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Imperfect: An Improbable Life Hardcover – April 3, 2012
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Amazon Exclusive: Essay by Jim Abbott
He wouldn't say it exactly, because precision with words wasn't his specialty, but my father was the first to ask me, "So, what are you going to do about it?"
The question itself --framed as a challenge--came years later from a sports psychologist, long after I'd become an adult and as I was nearing fatherhood. My father had warmed me to the answer.
I was born when my dad was 18, barely out of adolescence himself, not yet married to my mother, and coping with his own response to a savagely simple call to obligation. I was born without a right hand, which, in 1967, qualified me as "crippled," predecessor to "handicapped," then "disabled," then "challenged."
So, what was he going to do about it? What were we going to do about it?
Well, we fished. We rode a bike. We flew a kite. And, eventually, we played ball. In Flint, Michigan, that's what boys did, what fathers and sons did. They played ball.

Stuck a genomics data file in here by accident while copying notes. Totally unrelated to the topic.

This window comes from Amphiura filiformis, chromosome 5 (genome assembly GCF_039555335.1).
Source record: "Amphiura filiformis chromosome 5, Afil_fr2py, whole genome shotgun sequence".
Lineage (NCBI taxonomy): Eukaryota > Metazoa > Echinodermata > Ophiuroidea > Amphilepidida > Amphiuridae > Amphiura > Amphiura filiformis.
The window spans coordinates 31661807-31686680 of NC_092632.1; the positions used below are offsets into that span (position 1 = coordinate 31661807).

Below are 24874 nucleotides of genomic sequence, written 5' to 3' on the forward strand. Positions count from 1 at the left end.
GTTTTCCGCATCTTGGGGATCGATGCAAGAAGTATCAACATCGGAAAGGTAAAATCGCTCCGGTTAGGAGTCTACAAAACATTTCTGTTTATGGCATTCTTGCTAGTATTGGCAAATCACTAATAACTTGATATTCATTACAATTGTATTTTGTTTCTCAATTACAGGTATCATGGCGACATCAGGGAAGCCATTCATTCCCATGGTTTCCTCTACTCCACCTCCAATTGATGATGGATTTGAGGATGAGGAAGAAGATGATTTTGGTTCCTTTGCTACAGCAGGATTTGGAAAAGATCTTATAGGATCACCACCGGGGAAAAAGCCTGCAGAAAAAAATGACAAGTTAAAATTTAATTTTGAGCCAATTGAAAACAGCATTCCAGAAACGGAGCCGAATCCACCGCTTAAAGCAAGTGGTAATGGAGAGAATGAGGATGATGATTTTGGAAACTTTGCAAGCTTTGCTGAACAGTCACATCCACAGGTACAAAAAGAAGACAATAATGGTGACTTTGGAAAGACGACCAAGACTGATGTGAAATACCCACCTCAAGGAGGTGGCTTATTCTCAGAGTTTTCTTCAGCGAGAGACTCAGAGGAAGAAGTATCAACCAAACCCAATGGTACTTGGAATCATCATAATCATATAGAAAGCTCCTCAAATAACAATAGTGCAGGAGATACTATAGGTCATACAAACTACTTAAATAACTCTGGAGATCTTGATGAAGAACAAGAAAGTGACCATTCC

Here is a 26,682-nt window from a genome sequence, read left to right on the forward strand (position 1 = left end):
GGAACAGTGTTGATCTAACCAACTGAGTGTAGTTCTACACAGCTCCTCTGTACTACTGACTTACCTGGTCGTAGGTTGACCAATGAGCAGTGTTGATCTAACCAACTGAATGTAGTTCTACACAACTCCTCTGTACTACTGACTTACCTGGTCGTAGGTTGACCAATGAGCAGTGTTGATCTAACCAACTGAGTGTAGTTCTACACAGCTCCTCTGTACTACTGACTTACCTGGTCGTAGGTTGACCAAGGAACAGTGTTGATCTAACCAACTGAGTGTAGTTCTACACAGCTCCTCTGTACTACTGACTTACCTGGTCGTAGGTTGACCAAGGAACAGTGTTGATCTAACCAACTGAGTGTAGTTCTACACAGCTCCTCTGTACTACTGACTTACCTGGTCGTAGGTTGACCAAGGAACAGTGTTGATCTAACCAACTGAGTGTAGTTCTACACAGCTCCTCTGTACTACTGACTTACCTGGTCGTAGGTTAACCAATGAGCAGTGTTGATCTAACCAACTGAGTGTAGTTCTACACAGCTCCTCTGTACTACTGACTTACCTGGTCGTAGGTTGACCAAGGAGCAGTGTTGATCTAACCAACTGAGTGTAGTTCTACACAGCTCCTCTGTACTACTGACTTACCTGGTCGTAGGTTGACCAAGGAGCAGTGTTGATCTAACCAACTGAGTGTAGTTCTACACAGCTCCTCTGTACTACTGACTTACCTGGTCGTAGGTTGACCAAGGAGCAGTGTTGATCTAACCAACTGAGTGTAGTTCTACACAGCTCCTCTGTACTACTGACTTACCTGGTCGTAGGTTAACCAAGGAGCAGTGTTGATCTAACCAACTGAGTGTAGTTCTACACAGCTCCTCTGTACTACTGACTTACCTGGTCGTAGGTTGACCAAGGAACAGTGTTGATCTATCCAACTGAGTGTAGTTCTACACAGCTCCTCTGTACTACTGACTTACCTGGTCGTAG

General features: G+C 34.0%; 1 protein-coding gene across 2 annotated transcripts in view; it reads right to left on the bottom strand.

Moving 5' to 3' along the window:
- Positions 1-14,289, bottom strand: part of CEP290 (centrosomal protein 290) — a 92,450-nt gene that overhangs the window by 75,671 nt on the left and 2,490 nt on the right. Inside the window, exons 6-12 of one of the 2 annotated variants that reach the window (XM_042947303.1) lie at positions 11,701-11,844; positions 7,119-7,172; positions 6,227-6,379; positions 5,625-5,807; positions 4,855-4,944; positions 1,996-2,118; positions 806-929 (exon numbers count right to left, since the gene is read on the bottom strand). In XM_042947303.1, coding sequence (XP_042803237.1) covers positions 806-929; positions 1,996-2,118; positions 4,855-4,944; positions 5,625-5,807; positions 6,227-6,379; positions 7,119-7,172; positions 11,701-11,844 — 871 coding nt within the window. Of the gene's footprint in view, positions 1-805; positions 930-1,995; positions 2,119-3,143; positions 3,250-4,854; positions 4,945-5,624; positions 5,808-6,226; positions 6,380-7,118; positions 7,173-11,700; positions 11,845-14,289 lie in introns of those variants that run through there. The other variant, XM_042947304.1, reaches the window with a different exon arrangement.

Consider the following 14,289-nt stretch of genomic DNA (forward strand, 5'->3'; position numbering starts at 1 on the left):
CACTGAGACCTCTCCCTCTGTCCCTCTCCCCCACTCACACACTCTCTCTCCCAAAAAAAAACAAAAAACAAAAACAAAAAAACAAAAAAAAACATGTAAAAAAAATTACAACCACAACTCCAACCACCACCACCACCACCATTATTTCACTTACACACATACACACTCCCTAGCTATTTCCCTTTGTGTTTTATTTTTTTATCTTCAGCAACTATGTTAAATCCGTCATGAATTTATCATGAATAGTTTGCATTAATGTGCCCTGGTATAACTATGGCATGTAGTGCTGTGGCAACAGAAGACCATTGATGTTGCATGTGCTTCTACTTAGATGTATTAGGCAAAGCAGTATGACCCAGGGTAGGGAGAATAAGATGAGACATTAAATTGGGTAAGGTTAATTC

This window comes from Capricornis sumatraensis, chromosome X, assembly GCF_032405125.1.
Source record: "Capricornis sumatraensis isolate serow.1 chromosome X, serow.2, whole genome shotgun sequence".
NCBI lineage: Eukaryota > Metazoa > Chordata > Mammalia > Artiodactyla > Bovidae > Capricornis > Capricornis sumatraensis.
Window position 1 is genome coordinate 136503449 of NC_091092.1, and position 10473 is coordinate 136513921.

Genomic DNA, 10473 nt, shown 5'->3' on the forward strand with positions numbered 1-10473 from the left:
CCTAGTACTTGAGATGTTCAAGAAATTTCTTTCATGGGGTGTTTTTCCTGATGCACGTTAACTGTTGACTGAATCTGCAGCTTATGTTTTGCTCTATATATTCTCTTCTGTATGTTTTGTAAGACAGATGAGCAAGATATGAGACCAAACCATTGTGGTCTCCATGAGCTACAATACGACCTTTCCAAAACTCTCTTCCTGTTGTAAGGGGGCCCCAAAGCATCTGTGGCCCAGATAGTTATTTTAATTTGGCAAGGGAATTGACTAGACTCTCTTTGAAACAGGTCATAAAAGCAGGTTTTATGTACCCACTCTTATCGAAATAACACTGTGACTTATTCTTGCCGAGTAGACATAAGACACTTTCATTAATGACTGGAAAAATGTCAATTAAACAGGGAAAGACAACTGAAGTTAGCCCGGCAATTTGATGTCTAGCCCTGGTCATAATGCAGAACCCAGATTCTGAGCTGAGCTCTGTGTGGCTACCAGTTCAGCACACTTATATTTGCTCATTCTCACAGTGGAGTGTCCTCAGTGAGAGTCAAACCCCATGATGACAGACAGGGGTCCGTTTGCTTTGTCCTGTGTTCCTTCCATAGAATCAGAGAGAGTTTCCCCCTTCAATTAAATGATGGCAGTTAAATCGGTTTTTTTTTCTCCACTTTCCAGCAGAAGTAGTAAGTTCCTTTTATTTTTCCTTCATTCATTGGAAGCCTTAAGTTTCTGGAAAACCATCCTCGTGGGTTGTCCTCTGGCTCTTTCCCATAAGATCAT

When I went out into the world and felt like I'd been spit out the other side, my father would turn me around, open the front door and send me back out.
He'd lost his own father at a young age, and his childhood with him. He replaced both with a desire to see more, and experience more. When everyone went right, Dad, often enough, went left. It wasn't willfulness, but instinct. He raised me in the same manner, from a soul that told him I'd need to fall down in order to stand. If he caught me today, I'd need someone to catch me and help me up tomorrow, and that wouldn't work at all.
He let me fail, with the faith it would teach me to succeed. I learned that it was as hard on him as it was on me, but not until my own children had fallen and risen themselves. Now one of my daughters will come to me, her eyes moist and swollen, and I'll think of my dad and what he said. In a quiet moment, I'll look at my little girl and I'll ask her:
"Well, honey, what are we going to do about it?"
Advance praise for Imperfect
“Jim Abbott is the embodiment of perseverance. The obstacles that he was able to overcome to play the game at the highest level are remarkable and his story can teach all of us valuable lessons. Jim was a fierce competitor. He never viewed his disability as a disadvantage and, as a result, it wasn’t. Imperfect is a terrific story and the best part is that it’s true.” —Hall of Famer Cal Ripken, Jr.
“As I read Imperfect: An Improbable Life, Jim Abbott’s love for the game jumped off the pages. It was like Jim was right in front of me telling me his life’s journey. I felt his pain, hurt, joy, exhilaration, disappointment and accomplishments throughout his life. Jim has always been and continues to be an inspiration for all of us.”—Don Mattingly, former New York Yankee captain and current Los Angeles Dodgers manager